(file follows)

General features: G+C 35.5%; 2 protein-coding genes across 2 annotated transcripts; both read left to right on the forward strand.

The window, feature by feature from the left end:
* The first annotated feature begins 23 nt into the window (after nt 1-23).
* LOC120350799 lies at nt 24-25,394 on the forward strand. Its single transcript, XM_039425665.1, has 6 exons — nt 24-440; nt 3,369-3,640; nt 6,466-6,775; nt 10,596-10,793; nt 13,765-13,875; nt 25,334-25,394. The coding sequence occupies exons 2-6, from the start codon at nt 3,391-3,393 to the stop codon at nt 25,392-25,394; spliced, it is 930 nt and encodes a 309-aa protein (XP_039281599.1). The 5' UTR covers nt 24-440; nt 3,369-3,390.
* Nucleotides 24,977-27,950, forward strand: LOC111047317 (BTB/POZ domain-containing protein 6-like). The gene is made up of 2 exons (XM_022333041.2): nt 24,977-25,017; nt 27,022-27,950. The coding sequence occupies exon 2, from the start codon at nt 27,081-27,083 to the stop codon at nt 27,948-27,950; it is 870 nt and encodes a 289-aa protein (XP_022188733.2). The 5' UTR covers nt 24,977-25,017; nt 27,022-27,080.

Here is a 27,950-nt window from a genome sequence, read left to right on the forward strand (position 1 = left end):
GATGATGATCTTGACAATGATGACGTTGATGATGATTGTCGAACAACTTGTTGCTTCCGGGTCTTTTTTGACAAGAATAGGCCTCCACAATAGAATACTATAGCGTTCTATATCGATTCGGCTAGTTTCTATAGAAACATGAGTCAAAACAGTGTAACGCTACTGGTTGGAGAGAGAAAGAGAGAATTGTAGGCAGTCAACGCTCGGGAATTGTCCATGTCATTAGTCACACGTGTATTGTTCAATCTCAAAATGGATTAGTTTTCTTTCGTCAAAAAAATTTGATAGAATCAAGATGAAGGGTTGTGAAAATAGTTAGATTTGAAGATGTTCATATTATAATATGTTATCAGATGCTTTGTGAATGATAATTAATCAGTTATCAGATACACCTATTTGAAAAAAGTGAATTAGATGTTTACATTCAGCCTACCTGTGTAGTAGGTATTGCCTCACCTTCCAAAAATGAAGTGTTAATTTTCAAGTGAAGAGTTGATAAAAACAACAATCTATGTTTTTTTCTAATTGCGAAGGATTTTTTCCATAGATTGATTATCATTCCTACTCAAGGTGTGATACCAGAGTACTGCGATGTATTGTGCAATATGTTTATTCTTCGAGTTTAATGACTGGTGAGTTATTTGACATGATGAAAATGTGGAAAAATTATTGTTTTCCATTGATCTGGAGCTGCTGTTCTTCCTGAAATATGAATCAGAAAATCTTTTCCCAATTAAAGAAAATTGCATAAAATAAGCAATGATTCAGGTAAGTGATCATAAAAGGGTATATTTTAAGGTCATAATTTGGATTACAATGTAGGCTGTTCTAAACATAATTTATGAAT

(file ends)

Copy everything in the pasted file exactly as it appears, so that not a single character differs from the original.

General features: G+C 35.5%; 2 protein-coding genes across 2 annotated transcripts; both read left to right on the forward strand.

The window, feature by feature from the left end:
* The first annotated feature begins 23 nt into the window (after nt 1-23).
* LOC120350799 lies at nt 24-25,394 on the forward strand. Its single transcript, XM_039425665.1, has 6 exons — nt 24-440; nt 3,369-3,640; nt 6,466-6,775; nt 10,596-10,793; nt 13,765-13,875; nt 25,334-25,394. The coding sequence occupies exons 2-6, from the start codon at nt 3,391-3,393 to the stop codon at nt 25,392-25,394; spliced, it is 930 nt and encodes a 309-aa protein (XP_039281599.1). The 5' UTR covers nt 24-440; nt 3,369-3,390.
* Nucleotides 24,977-27,950, forward strand: LOC111047317 (BTB/POZ domain-containing protein 6-like). The gene is made up of 2 exons (XM_022333041.2): nt 24,977-25,017; nt 27,022-27,950. The coding sequence occupies exon 2, from the start codon at nt 27,081-27,083 to the stop codon at nt 27,948-27,950; it is 870 nt and encodes a 289-aa protein (XP_022188733.2). The 5' UTR covers nt 24,977-25,017; nt 27,022-27,080.

Here is a 27,950-nt window from a genome sequence, read left to right on the forward strand (position 1 = left end):
GATGATGATCTTGACAATGATGACGTTGATGATGATTGTCGAACAACTTGTTGCTTCCGGGTCTTTTTTGACAAGAATAGGCCTCCACAATAGAATACTATAGCGTTCTATATCGATTCGGCTAGTTTCTATAGAAACATGAGTCAAAACAGTGTAACGCTACTGGTTGGAGAGAGAAAGAGAGAATTGTAGGCAGTCAACGCTCGGGAATTGTCCATGTCATTAGTCACACGTGTATTGTTCAATCTCAAAATGGATTAGTTTTCTTTCGTCAAAAAAATTTGATAGAATCAAGATGAAGGGTTGTGAAAATAGTTAGATTTGAAGATGTTCATATTATAATATGTTATCAGATGCTTTGTGAATGATAATTAATCAGTTATCAGATACACCTATTTGAAAAAAGTGAATTAGATGTTTACATTCAGCCTACCTGTGTAGTAGGTATTGCCTCACCTTCCAAAAATGAAGTGTTAATTTTCAAGTGAAGAGTTGATAAAAACAACAATCTATGTTTTTTTCTAATTGCGAAGGATTTTTTCCATAGATTGATTATCATTCCTACTCAAGGTGTGATACCAGAGTACTGCGATGTATTGTGCAATATGTTTATTCTTCGAGTTTAATGACTGGTGAGTTATTTGACATGATGAAAATGTGGAAAAATTATTGTTTTCCATTGATCTGGAGCTGCTGTTCTTCCTGAAATATGAATCAGAAAATCTTTTCCCAATTAAAGAAAATTGCATAAAATAAGCAATGATTCAGGTAAGTGATCATAAAAGGGTATATTTTAAGGTCATAATTTGGATTACAATGTAGGCTGTTCTAAACATAATTTATGAAT